I set the LORD always before me,
on my right hand, that I not stumble.
So my heart rejoices and my pulse beats with joy,
my whole body abides secure.
For You will not forsake my life to Sheol,
You won’t let Your faithful one see the Pit.
Make me know the path of life.
Joys overflow in Your presence,
delights in Your right hand forever.
Psalm 16, trans. Robert Alter
In his commentary on today’s gospel passage from Matthew, Daniel Harrington, S.J. writes:
According to Christian faith Jesus has anticipated the eschatological resurrection that will accompany God’s kingdom in its fullness. Or, to put it another way, the resurrection of Jesus is a sign that God’s kingdom has already broken into human history.
The Gospel of Matthew, p. 412
It is hardly news-breaking to say that throughout the eastern United States the past winter has been extraordinarily long and severe. Right up to recent days, the usually obvious signs of spring have been missing, even here in the mid-Atlantic. A certain dullness of perception seemed to have set in, as the chill and grayness of March continued into early April, with what seemed like no sign of the usual first blossoms and colors of spring. But on this past Easter weekend, it seemed as if, all of a sudden, the grass became green, the first leaves began to unfold, and the earliest daffodils came to life. In truth, of course, this could not have happened as suddenly as it seemed, and the “signs” of new life had, unrecognizably, been slowly manifesting for some time, even as a certain “hopelessness” about spring’s arrival pervaded our consciousness.
Not just on the Feast of Easter but always we live with in the reality “that God’s kingdom has already broken into human history.” But as the Psalmist, or as the disciples who fearfully, at first, encounter the empty tomb, we don’t always “rest secure” in that truth. To know “the path of life” and the overflow of joy in God’s presence requires of us that we orient our lives in every aspect to that path and that presence. As the seemingly endless winter wore us down, so too do the demands, the anxieties, the very tedium of daily life cloud our vision, our aspiration, and our desire to the extent that the path of life seems to disappear from view.
To recognize the Kingdom of God in our own and our world’s history requires of us that we continue to practice the turn of our hearts toward God that was the summons of our Lenten practice, that, before all else, we “set the Lord always before” us. It requires a training of the eye, the mind, and the heart to see the life, joy, and delight in our lives and in the world, even when they are obscured by the “harshness of reality.” St. Francis of Assisi was able to recognize that embedded in hatred there was the seed of love, in injury pardon, in doubt faith, in despair hope, in darkness light, and in sadness joy. He prayed that God would make him an instrument of the light that was hidden in those moments of darkness. As we proclaim in words that “Christ is Risen,” may we cultivate the seeds of the Kingdom which are embedded in all those moments of our day which at first glance seem barren and lifeless.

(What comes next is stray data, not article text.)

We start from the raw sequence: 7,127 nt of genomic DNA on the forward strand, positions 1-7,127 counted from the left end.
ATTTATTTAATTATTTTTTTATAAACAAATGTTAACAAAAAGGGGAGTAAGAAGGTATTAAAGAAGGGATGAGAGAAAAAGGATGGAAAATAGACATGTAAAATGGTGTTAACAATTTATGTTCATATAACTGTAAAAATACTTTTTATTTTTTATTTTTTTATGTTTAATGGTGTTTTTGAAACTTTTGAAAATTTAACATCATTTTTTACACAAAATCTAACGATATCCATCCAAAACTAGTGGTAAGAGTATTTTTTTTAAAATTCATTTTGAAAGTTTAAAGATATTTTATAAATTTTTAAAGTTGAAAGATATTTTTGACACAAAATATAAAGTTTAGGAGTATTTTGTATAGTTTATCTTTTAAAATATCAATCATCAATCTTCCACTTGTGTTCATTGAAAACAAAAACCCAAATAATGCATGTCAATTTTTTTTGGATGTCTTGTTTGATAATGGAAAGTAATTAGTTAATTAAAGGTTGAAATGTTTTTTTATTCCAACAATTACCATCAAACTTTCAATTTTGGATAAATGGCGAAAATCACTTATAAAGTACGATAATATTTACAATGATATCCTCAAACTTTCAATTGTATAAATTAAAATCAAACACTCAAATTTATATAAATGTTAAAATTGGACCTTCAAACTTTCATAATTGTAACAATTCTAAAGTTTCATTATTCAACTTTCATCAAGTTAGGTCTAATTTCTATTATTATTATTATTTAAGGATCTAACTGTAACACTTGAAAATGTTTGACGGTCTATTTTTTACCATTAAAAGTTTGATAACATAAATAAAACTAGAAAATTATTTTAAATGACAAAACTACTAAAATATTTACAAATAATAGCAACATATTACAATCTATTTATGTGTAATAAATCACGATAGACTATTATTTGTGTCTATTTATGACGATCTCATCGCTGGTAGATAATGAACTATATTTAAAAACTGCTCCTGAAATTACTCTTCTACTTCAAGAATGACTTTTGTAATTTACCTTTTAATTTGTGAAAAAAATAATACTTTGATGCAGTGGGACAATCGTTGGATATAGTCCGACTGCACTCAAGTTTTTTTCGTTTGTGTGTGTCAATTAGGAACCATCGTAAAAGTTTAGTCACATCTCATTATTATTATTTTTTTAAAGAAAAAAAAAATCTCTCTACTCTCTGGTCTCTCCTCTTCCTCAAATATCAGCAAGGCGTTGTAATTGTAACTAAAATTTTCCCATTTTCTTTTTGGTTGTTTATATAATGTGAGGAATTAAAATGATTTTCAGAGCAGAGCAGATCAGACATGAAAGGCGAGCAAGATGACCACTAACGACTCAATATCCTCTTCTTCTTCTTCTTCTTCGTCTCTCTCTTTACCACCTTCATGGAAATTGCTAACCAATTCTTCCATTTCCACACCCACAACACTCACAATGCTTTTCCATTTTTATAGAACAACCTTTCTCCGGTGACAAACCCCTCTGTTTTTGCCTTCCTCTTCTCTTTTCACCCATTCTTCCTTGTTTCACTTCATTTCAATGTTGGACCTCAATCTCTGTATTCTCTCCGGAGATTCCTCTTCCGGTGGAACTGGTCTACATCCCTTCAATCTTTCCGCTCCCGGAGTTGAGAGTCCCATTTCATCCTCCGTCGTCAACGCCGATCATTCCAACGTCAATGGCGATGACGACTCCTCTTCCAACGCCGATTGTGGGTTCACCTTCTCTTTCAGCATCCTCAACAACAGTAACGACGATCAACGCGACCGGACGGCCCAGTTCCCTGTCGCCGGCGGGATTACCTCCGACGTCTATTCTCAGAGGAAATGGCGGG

God also knows all things and is able to do everything God wishes, both in heaven and on earth. God is in us as light and truth and reveals himself in the topmost part of our created being, raising our memory to a state of purity, our spirit to a state of divine freedom, and our understanding to a state of imageless bareness. He enlightens us with his eternal wisdom and teaches us to see and contemplate his fathomless riches. There there is life without labor, at the fountainhead of all grace; there there is the taste and experience of eternal blessedness, fully satisfied, with no tinge of anything unpleasant. Let us then transcend all that is passing with time; then we will be able to rejoice in love, for eternal life has been prepared for us.
Jan van Ruusbroec, A Mirror of Eternal Blessedness, III, A